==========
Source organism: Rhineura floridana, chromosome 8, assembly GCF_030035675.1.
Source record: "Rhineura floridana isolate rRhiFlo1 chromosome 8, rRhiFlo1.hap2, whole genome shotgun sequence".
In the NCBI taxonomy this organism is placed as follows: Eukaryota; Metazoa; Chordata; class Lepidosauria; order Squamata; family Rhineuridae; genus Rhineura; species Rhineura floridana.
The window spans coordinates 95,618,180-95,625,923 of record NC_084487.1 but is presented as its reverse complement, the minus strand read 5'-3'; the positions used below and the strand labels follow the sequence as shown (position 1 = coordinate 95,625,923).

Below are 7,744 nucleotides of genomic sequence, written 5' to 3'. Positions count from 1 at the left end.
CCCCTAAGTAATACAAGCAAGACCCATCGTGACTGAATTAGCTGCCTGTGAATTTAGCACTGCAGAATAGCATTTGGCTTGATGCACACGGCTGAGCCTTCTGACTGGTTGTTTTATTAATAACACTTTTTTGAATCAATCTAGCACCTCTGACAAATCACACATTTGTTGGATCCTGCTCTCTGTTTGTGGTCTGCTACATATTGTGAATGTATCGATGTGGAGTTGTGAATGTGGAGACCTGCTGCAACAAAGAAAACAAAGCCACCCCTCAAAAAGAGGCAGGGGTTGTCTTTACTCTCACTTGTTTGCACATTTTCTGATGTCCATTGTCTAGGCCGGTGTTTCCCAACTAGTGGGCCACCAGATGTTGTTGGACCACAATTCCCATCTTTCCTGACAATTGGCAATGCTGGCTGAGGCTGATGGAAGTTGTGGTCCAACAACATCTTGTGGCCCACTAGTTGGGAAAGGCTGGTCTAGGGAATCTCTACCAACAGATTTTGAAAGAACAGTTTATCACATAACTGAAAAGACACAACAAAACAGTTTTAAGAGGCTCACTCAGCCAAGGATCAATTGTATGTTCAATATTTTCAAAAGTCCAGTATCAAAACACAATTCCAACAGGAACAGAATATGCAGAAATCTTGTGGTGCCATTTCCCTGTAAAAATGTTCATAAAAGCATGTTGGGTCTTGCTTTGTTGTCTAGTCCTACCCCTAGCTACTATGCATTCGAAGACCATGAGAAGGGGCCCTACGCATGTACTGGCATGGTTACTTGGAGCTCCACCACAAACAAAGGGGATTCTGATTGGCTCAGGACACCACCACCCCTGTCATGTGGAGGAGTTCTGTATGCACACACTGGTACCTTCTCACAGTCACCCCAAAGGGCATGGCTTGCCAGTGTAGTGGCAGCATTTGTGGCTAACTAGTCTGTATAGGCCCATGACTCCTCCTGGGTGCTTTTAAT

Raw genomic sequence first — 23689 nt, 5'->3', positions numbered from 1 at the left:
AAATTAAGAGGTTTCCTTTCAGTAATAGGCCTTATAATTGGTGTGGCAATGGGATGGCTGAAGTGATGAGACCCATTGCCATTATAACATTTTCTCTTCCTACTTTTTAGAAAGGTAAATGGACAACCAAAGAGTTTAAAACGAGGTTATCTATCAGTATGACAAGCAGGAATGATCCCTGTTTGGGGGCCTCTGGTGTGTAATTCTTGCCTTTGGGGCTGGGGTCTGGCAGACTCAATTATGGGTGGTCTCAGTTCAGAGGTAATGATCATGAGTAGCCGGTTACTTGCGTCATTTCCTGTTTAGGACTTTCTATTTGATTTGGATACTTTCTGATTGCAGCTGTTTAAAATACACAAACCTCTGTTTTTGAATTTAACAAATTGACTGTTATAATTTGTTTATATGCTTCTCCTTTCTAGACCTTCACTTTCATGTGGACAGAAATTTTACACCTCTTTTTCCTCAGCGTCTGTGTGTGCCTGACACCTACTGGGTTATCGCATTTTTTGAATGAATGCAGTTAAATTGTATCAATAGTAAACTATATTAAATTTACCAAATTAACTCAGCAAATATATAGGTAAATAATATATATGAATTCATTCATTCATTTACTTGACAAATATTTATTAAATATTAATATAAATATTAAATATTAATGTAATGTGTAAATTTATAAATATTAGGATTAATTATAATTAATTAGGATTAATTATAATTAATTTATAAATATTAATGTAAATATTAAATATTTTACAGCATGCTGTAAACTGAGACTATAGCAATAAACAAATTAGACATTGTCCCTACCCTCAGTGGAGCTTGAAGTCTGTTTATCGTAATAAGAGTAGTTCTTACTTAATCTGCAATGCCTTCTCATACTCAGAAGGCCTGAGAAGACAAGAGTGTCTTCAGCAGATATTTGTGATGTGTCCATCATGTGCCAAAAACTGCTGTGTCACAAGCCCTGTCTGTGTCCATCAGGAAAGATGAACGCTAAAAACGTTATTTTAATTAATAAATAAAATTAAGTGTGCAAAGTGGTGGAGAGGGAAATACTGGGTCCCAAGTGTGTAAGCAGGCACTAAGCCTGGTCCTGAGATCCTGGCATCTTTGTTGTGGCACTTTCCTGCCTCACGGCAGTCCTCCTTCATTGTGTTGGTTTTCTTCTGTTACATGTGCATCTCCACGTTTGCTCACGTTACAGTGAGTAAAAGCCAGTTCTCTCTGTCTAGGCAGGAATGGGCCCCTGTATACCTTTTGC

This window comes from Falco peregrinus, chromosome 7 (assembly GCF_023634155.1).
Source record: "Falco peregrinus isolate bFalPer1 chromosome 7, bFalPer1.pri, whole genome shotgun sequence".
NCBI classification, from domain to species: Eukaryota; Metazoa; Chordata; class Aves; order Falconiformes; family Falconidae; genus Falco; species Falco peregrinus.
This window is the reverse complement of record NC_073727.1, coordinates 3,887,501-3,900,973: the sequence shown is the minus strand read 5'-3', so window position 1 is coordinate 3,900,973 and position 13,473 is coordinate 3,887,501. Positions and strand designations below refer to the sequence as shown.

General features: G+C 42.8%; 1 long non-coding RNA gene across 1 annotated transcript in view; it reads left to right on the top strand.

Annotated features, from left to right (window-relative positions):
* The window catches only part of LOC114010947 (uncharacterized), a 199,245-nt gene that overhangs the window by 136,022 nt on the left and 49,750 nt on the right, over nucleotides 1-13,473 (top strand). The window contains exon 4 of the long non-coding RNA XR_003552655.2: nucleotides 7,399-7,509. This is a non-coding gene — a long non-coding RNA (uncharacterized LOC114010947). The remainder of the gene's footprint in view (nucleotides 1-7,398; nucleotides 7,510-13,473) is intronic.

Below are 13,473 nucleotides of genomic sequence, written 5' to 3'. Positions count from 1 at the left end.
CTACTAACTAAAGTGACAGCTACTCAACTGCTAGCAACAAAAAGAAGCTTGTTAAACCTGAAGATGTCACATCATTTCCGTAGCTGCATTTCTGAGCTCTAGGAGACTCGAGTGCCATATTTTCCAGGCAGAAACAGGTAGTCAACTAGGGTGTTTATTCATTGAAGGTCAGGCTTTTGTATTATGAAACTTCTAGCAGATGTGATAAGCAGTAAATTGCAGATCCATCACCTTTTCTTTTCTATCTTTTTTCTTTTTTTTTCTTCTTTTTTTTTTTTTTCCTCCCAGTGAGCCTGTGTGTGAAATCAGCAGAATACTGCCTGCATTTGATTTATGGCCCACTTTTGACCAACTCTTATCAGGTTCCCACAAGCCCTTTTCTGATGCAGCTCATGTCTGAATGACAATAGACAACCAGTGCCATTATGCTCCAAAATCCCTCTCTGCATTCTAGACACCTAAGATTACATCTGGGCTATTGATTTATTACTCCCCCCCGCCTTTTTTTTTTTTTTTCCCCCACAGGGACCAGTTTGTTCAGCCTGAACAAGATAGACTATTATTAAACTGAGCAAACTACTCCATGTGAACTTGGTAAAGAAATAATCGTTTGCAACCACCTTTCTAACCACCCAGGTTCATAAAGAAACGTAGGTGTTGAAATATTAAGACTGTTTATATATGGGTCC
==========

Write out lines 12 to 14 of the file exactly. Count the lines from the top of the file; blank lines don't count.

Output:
This window is the reverse complement of record NC_073727.1, coordinates 3,887,501-3,900,973: the sequence shown is the minus strand read 5'-3', so window position 1 is coordinate 3,900,973 and position 13,473 is coordinate 3,887,501. Positions and strand designations below refer to the sequence as shown.

General features: G+C 42.8%; 1 long non-coding RNA gene across 1 annotated transcript in view; it reads left to right on the top strand.

Annotated features, from left to right (window-relative positions):